First and foremost, there is no excusing these acts. Not the abuse, certainly. One can argue that fifty years ago, perhaps, there was a lack of understanding on how to treat people with disordered sexual desires, and that bishops were acting in the way that they thought best. But that wasn’t the case ten and twenty years ago, and we are seeing that the cover-ups continued. From local bishops perhaps all the way to the Pope. It’s not okay. It is a great and grave failure of individuals and the Church hierarchy.
At the same time, it would not be right to believe that any of this is new. Priests have proven themselves just as capable of failure as anyone else since the very first moment it was possible. Jesus instituted the sacramental priesthood at the Last Supper, and the table wasn’t even cleared before one of the priests had become a traitor, unworthy of his post. Sexual abuse is, unfortunately, not a rare tragedy. We can see the rotten fruits of the sexual revolution throughout our current culture.
We heard in the readings at Mass today, Jesus’ question to us. Will we stay with him despite scandal and outrage? And the verse that follows the reading, is his acknowledgement that even his handpicked disciples will fail him, and us.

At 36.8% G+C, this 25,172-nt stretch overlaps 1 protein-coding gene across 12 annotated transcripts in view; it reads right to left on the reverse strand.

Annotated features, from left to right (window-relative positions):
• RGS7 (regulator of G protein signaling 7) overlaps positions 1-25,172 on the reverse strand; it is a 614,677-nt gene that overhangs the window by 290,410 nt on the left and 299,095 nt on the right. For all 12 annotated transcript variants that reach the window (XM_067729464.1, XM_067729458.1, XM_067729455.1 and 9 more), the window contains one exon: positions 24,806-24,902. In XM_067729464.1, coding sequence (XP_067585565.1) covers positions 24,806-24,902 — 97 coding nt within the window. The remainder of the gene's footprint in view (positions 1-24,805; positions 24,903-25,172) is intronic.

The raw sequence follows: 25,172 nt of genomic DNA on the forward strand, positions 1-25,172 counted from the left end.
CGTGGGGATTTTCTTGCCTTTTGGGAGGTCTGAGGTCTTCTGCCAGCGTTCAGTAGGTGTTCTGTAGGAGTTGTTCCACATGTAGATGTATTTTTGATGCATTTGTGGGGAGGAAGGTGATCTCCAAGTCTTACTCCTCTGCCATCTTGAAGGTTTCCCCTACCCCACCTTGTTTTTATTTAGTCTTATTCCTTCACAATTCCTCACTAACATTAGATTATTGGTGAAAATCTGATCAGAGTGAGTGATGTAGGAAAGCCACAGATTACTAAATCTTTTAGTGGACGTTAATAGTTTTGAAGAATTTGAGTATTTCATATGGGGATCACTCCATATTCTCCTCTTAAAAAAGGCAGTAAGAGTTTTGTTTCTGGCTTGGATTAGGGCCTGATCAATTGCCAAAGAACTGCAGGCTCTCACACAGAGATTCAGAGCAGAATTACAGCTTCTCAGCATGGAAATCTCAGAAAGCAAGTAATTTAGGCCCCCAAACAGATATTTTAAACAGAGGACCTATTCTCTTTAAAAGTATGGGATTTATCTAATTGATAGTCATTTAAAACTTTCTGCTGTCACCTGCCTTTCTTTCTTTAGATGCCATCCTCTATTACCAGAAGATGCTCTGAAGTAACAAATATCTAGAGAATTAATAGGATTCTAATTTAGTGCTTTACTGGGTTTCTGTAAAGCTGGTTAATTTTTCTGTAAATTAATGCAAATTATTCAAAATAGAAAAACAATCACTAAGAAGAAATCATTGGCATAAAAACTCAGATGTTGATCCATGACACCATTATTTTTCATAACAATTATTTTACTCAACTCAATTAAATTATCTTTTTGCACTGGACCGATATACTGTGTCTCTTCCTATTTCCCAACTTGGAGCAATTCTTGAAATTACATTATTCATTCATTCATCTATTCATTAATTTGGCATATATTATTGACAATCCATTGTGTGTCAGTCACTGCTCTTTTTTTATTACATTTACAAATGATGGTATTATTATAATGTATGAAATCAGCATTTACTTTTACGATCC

Jesus then said to the Twelve, “Do you also want to leave?” Simon Peter answered him, “Master, to whom shall we go? You have the words of eternal life. We have come to believe and are convinced that you are the Holy One of God.” Jesus answered them, “Did I not choose you twelve? Yet is not one of you a devil? –John 6:67-70
As devastating as it feels, as devastating as it IS, I take solace in two aspects of this. The first, is that it is a good thing that we are shining a light on this and other sexual scandals. We do not want evil hiding in the shadows. As painful as this process is, it’s worth it to begin the process of healing for the individuals, families, and communities who have been affected, and to protect future generations of children and adults from suffering the same abuse. Secondly, as backwards as it sounds, I am comforted by the fact that the Catholic Church has been scandal-ridden for . . . ever. We’ve had bad priests, and bad bishops, and bad popes, and bad regular folks in the pews throughout the last two thousand years. And the gates of hell have not prevailed against us.